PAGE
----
By Daniel Jones, Sabine Index editor
On July 9 at a special called meeting of the Many town council, Assistant Police Chief Dewayne Brumley was relieved of duty upon recommendation of current Police Chief Roger Freeman. The termination was tendered due to several different instances, including behavior following a contentious meeting between the police department and town council several weeks ago which saw Mayor Ken Freeman arrested on previous charges stemming from an incident months before.
The votes for his termination were provided by James Kennedy, Anita Darwin, and Gay Corley. Abstaining were Mary Brocato and Bobbie Jackson, who have had issues with Brumley leading up to this meeting. Before the meeting was called to order, Mayor Freeman offered the public a chance for comment, which Brumley seized. He began by asking Councilwoman Mary Brocato why she was so angry and shook a finger in his face at the aforementioned meeting. He admitted to calling the councilwoman a “bitch” but stated that she also called him a “fool.” Councilwoman Jackson added that he asked her to slap him, which was verified. Brumley then asked Councilman James Kennedy if he had made the recommendation to be fired at the council meeting.
The mayor then stated that all councilpersons had asked that Brumley be relieved of duty. Brumley asked if the council was aware that he offered to work nights. The mayor then pointed out that the town was completely without police protection for an hour when their one patrolman on duty was tied up in a medical emergency several weeks ago. “I offered,” Brumley said. “There was a miscommunication.” Minutes later Brumley would say that the problem isn’t the department, it’s Chief Roger Freeman.
Brumley then asked the council why he wasn’t allowed in Mayor’s Court. “You lied in court and were asked not to come back,” the mayor said. “You lied about a law and a woman took her case to district court. Your temper flares and you’re rude.” Brumley didn’t take a second to form his response and stated that the mayor had a bad habit of talking down to people in the court. He continued by asking Councilwoman Gay Corley if she still resides on Ponder Street. She quickly produced a document as proof that she does.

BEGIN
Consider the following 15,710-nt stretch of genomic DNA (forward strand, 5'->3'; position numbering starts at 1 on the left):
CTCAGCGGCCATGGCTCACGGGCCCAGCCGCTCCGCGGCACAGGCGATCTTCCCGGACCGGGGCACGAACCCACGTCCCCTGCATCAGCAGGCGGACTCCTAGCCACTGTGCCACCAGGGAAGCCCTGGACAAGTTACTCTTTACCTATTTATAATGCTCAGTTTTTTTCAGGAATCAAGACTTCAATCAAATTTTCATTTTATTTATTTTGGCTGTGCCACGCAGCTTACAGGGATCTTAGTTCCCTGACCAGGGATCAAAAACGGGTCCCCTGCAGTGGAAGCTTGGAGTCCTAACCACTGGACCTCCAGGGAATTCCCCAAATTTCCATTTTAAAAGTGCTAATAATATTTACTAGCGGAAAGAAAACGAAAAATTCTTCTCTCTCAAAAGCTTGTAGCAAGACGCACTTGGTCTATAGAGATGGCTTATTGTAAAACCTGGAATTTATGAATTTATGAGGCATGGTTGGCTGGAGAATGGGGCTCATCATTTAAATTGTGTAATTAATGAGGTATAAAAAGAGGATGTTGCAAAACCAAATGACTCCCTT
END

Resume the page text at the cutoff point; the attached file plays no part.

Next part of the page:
Brumley then pursued other questioning, verifying from Chief Freeman that he had been employed for several years and not once received a write up or been disciplined for infractions. Brumley then went on to say that the police chief was going to work with the Sabine Parish Sheriff’s Office, which the chief verified as being part time work. Before long, the subject shifted onto recordings made of conversations with the police chief. Conversation then veered into his saying there was no sheriff’s department investigation of the matter several weeks before. Brocato verified that she did an oral interview at the department just to have it on record.
Brocato then asked Chief Freeman if he was aware of being recorded. Brumley clarified that he had never recorded anything over the phone, likely due to Louisiana’s Electronic Surveillance Act. “Why record?” asked Kennedy. Dewayne responded because you can’t believe anything the chief says. A motion was made by Kennedy and seconded by Brocato. As stated before, Brocato and Jackson abstained from voting due to close involvement in the situation.
“Things have been heated and got out of hand,” Brocato said. “I’ve learned that a person who carries a grudge is poisoned by it. I carry no ill will or animosity.” She offered forgiveness which Dewayne accepted. In wrapping up the meeting, Brocato noted that things had been adversarial, but sincerely believes the mayor, council, and police department wants what is safest for the town.
“Can we now work together?” she asked. Mayor Freeman then noted that if things did break down again, they now have the option of a mediator.
With no more business to be conducted, the meeting adjourned.